When I was in school (many years ago) there wasn’t any need to learn how to touch type unless you were going into secretarial work (in fact, when picking your options in Year 9, you could choose a course that included shorthand and touch typing if you were that way inclined). How times have changed. With more and more people using a computer for all sorts of things in their everyday lives touch typing is now a skill everyone can benefit from. Yes – we all know lots of people who manage perfectly well on a computer keyboard using the one or two fingered method (wow – both hands!!!) but to overlook touch typing as a skill that we need to get children using is quite remiss. More people will need to type – so let’s make it easy for them.
There are a number of great games about that encourage keyboard skills, one of which is Keyboard Climber. It’s just a bit of fun but children seem to like it and it’s free. Also slightly addictive – I know of some grown ups who like to have a go!
Another nice activity for younger ones, this time working on structured touch typing skills, is the BBC’s Dance Mat Typing. This is set up in 4 levels, working on keyboard skills in a progressive manner. Again this is freely available and obviously aimed at children. On the downside the characters narrating certain parts can be a little annoying and the layout can be a little too busy for pupils who need a clearer layout. I’ve also noticed, when using it with pupils, that they tend to start at the beginning every time because they like the funny introductions and want to see silly bits they enjoyed seeing last time around. So, all in all. it makes typing fun but can be a little too distracting (and is a little too childish for older pupils).
If it’s a free activity you’re after and you need it to be structured a good choice with available via Doorway Online. This fantastically accessible site has options for the visually impaired, is well structured (giving percentage scores for each level so you can track progress) and has lots of options so you can choose how keys/fingers etc. are highlighted or appear on screen. Pupils can see how much progress they are making and activities aren’t timed,giving children time to respond to instructions. The other excellent activities on this site (all designed by Philip Whittaker and directly targeting those with SEN) are worth trying out too. Although they are designed for pupils with SEN they are also useful for general class use. Definitely worth a look.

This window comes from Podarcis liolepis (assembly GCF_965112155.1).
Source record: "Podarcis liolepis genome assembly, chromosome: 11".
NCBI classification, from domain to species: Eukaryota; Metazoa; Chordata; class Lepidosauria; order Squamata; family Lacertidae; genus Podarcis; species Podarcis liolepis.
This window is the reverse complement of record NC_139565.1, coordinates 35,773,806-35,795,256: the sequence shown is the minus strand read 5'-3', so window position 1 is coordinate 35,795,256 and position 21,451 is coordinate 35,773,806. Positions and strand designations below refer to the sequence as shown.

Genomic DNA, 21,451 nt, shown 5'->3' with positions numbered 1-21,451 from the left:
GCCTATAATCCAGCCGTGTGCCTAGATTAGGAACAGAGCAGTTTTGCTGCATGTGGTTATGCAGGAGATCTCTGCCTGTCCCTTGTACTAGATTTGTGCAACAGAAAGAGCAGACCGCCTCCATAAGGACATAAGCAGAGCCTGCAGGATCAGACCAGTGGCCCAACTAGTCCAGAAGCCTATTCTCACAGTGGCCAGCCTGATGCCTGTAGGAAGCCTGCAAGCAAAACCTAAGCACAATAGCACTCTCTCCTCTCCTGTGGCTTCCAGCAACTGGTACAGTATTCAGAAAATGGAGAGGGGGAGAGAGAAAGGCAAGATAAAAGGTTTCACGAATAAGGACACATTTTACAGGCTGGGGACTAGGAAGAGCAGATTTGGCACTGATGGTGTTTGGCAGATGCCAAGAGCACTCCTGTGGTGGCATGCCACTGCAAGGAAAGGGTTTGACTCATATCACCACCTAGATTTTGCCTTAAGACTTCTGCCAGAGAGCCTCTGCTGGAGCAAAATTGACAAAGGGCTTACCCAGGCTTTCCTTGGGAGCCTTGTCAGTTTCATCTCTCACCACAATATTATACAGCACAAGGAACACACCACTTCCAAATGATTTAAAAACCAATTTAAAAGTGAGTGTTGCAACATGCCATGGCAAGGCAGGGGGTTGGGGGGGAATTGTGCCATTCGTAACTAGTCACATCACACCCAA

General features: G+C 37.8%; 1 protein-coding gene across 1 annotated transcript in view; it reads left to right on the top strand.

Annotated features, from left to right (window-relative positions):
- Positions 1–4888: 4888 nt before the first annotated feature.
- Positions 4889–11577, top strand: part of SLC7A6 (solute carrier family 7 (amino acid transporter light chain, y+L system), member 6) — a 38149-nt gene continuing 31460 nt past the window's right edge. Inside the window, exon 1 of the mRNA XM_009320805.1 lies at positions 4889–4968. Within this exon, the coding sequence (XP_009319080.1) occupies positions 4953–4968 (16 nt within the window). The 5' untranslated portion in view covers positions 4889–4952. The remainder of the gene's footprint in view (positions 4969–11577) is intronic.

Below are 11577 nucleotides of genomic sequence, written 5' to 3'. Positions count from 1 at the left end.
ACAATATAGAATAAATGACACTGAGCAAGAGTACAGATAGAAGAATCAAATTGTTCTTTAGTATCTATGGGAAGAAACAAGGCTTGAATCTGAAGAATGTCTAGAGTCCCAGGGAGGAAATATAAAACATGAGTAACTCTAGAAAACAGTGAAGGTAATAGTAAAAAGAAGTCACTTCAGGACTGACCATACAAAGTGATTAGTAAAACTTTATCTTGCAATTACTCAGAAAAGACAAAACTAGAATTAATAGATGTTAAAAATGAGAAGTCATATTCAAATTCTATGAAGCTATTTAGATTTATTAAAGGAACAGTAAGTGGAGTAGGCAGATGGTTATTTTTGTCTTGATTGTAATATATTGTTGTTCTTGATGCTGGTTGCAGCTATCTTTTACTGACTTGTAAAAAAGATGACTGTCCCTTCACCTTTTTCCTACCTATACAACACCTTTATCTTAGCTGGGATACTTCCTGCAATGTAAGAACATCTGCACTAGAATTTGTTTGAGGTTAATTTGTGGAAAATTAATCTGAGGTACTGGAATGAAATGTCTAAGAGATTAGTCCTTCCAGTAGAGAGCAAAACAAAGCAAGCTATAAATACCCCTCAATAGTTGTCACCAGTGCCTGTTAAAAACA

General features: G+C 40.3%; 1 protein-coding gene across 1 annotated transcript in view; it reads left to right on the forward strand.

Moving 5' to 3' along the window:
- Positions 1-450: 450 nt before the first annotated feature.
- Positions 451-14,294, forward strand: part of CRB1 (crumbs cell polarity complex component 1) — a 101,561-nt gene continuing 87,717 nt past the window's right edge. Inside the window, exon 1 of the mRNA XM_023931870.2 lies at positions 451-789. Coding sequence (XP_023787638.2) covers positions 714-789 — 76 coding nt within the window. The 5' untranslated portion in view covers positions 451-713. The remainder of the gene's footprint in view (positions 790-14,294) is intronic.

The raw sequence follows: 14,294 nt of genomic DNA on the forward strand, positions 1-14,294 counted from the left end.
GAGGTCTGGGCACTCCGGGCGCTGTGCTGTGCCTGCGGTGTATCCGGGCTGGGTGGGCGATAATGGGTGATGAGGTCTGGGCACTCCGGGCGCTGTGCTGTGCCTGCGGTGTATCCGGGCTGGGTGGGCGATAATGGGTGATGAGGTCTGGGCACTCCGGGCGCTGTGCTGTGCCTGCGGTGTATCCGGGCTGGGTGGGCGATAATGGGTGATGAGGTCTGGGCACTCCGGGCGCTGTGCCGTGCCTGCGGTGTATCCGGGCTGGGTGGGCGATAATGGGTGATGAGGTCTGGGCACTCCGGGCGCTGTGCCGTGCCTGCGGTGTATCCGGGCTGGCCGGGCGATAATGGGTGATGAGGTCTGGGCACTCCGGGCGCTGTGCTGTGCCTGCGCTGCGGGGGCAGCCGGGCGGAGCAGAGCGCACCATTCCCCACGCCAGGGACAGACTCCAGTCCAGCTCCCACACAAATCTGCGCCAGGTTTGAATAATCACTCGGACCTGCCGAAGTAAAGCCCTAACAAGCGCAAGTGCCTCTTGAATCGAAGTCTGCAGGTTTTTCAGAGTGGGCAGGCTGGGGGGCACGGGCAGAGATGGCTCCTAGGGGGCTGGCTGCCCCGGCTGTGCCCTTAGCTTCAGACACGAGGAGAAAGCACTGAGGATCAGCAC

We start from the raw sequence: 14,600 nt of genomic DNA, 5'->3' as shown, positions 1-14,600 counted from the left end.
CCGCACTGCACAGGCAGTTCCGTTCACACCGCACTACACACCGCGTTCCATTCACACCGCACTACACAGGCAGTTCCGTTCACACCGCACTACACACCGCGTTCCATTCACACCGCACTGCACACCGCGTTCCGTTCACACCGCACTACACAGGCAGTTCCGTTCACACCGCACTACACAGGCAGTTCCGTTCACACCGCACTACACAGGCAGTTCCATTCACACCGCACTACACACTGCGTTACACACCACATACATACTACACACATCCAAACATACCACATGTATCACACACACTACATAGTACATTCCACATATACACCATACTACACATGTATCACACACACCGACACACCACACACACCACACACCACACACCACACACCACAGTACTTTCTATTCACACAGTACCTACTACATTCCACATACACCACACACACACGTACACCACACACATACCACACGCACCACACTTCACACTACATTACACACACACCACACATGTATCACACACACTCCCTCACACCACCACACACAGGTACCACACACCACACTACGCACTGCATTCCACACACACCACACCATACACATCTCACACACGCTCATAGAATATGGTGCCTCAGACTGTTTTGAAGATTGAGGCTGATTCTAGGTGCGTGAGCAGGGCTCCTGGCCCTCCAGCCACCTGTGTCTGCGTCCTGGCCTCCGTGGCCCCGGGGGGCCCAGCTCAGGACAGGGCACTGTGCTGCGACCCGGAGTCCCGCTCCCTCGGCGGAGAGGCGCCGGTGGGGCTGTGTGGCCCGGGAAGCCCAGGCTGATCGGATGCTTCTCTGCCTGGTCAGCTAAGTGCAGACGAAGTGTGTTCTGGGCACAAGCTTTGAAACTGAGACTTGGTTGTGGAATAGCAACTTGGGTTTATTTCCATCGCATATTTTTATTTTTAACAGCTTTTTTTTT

If you have got a little money to spend why not visit the ever excellent 2Simple site and get your hands on 2Type. The program has a number of excellent activities – starting from very basic keyboard skills upwards – and has editable options (change the speed/timing etc). As with all 2Simple stuff this is a visual treat (yet still clearly laid out) and pupils pick up the skills quickly.
Of course there are loads more options to choose from when looking at touch typing. There are a number of great pieces of kit that require dipping into pockets. I have first hand experience of First Keys (screen shots of the latest version shown above) as I’ve used it with a number of pupils with SEN using a Big Keys LX keyboard. It’s a fabulous product and, because it’s from the people at Widgit, you’ve got PCS and Widgit Symbols if you need them. The newest version even links to Jolly Phonics and you can easily add custom word lists to encourage spelling/development of topic based vocabulary. But it’s definitely not for all – it’s accessible software aimed at use by pupils with SEN and is priced accordingly. Luckily, on the flip side, other free applications are available for you to try out: Alex Colket has kindly led me to his site The Keyboard Playground which looks extremely helpful. You should also check out Free Typing Games and 10 Finger Breakout (I find this addictive but that’s because it totally brings me back to my youth rather than focusing on typing skills). Why not try a few and see which solution suits you?